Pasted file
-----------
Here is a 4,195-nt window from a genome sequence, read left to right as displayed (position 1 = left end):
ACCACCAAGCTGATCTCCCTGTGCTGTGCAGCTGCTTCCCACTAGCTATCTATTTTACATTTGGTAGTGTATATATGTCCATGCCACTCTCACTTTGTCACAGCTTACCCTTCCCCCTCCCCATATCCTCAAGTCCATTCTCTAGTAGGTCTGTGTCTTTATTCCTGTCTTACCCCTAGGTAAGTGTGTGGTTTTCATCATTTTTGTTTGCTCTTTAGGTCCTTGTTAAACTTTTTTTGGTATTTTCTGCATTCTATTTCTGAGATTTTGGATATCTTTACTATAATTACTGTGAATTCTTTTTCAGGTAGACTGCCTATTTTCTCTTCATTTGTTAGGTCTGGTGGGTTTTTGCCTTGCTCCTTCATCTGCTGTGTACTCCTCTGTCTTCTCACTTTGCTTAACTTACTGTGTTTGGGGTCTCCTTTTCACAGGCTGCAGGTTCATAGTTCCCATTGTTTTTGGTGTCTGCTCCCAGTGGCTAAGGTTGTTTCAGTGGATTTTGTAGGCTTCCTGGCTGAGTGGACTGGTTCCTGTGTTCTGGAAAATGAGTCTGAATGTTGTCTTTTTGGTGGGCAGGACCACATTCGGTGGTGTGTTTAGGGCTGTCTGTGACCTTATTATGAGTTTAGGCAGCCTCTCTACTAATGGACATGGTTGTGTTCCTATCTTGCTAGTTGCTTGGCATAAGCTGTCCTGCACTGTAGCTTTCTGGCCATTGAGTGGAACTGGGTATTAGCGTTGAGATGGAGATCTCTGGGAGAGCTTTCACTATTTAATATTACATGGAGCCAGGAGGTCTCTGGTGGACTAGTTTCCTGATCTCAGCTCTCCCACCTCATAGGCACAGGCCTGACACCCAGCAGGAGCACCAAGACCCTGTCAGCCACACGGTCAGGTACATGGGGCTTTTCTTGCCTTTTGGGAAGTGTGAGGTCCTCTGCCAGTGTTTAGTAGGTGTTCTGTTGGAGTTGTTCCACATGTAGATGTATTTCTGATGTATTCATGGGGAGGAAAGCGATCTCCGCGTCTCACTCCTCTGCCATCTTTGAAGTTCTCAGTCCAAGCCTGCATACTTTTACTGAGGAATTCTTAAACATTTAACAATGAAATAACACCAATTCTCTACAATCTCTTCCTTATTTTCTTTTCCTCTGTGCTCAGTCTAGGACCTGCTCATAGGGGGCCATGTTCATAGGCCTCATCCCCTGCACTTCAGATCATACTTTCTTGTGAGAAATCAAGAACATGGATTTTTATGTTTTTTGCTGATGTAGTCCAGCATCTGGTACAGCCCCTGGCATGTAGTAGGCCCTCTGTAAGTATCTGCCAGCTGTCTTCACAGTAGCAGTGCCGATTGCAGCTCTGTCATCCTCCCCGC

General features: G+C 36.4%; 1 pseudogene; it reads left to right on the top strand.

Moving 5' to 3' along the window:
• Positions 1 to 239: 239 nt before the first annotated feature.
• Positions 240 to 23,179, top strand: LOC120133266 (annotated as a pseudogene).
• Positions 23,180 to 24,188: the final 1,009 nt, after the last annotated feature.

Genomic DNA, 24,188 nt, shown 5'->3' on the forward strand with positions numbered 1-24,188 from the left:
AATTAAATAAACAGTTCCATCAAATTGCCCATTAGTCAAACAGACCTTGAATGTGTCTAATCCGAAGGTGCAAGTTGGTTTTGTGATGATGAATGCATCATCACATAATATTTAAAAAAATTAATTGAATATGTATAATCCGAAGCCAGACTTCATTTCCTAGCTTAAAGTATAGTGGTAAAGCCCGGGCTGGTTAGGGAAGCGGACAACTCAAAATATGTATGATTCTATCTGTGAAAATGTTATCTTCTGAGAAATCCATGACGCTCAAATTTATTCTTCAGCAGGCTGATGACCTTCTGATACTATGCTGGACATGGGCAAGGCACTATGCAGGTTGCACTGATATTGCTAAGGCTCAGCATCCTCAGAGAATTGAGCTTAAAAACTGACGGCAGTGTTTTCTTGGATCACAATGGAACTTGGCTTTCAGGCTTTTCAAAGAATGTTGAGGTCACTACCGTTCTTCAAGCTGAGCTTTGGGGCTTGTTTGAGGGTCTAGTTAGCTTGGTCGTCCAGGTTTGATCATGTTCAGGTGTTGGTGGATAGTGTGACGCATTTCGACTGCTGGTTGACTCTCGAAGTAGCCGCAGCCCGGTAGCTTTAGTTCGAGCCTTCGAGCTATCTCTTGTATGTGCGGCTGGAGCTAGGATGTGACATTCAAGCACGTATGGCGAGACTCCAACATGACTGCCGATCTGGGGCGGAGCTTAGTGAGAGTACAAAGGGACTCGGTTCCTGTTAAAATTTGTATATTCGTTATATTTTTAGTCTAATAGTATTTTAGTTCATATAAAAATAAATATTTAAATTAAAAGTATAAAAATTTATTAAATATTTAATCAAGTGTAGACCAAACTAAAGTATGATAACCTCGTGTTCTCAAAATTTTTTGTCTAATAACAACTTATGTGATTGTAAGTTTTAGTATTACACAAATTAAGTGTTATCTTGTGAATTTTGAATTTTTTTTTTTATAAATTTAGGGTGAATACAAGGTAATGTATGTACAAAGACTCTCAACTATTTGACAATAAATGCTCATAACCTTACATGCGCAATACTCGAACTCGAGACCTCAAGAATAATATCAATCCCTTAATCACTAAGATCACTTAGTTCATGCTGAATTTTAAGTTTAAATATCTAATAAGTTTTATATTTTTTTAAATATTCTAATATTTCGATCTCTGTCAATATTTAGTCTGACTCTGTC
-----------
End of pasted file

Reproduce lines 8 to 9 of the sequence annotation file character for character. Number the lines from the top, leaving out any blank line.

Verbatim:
Genomic DNA, 24,188 nt, shown 5'->3' on the forward strand with positions numbered 1-24,188 from the left:
AATTAAATAAACAGTTCCATCAAATTGCCCATTAGTCAAACAGACCTTGAATGTGTCTAATCCGAAGGTGCAAGTTGGTTTTGTGATGATGAATGCATCATCACATAATATTTAAAAAAATTAATTGAATATGTATAATCCGAAGCCAGACTTCATTTCCTAGCTTAAAGTATAGTGGTAAAGCCCGGGCTGGTTAGGGAAGCGGACAACTCAAAATATGTATGATTCTATCTGTGAAAATGTTATCTTCTGAGAAATCCATGACGCTCAAATTTATTCTTCAGCAGGCTGATGACCTTCTGATACTATGCTGGACATGGGCAAGGCACTATGCAGGTTGCACTGATATTGCTAAGGCTCAGCATCCTCAGAGAATTGAGCTTAAAAACTGACGGCAGTGTTTTCTTGGATCACAATGGAACTTGGCTTTCAGGCTTTTCAAAGAATGTTGAGGTCACTACCGTTCTTCAAGCTGAGCTTTGGGGCTTGTTTGAGGGTCTAGTTAGCTTGGTCGTCCAGGTTTGATCATGTTCAGGTGTTGGTGGATAGTGTGACGCATTTCGACTGCTGGTTGACTCTCGAAGTAGCCGCAGCCCGGTAGCTTTAGTTCGAGCCTTCGAGCTATCTCTTGTATGTGCGGCTGGAGCTAGGATGTGACATTCAAGCACGTATGGCGAGACTCCAACATGACTGCCGATCTGGGGCGGAGCTTAGTGAGAGTACAAAGGGACTCGGTTCCTGTTAAAATTTGTATATTCGTTATATTTTTAGTCTAATAGTATTTTAGTTCATATAAAAATAAATATTTAAATTAAAAGTATAAAAATTTATTAAATATTTAATCAAGTGTAGACCAAACTAAAGTATGATAACCTCGTGTTCTCAAAATTTTTTGTCTAATAACAACTTATGTGATTGTAAGTTTTAGTATTACACAAATTAAGTGTTATCTTGTGAATTTTGAATTTTTTTTTTTATAAATTTAGGGTGAATACAAGGTAATGTATGTACAAAGACTCTCAACTATTTGACAATAAATGCTCATAACCTTACATGCGCAATACTCGAACTCGAGACCTCAAGAATAATATCAATCCCTTAATCACTAAGATCACTTAGTTCATGCTGAATTTTAAGTTTAAATATCTAATAAGTTTTATATTTTTTTAAATATTCTAATATTTCGATCTCTGTCAATATTTAGTCTGACTCTGTC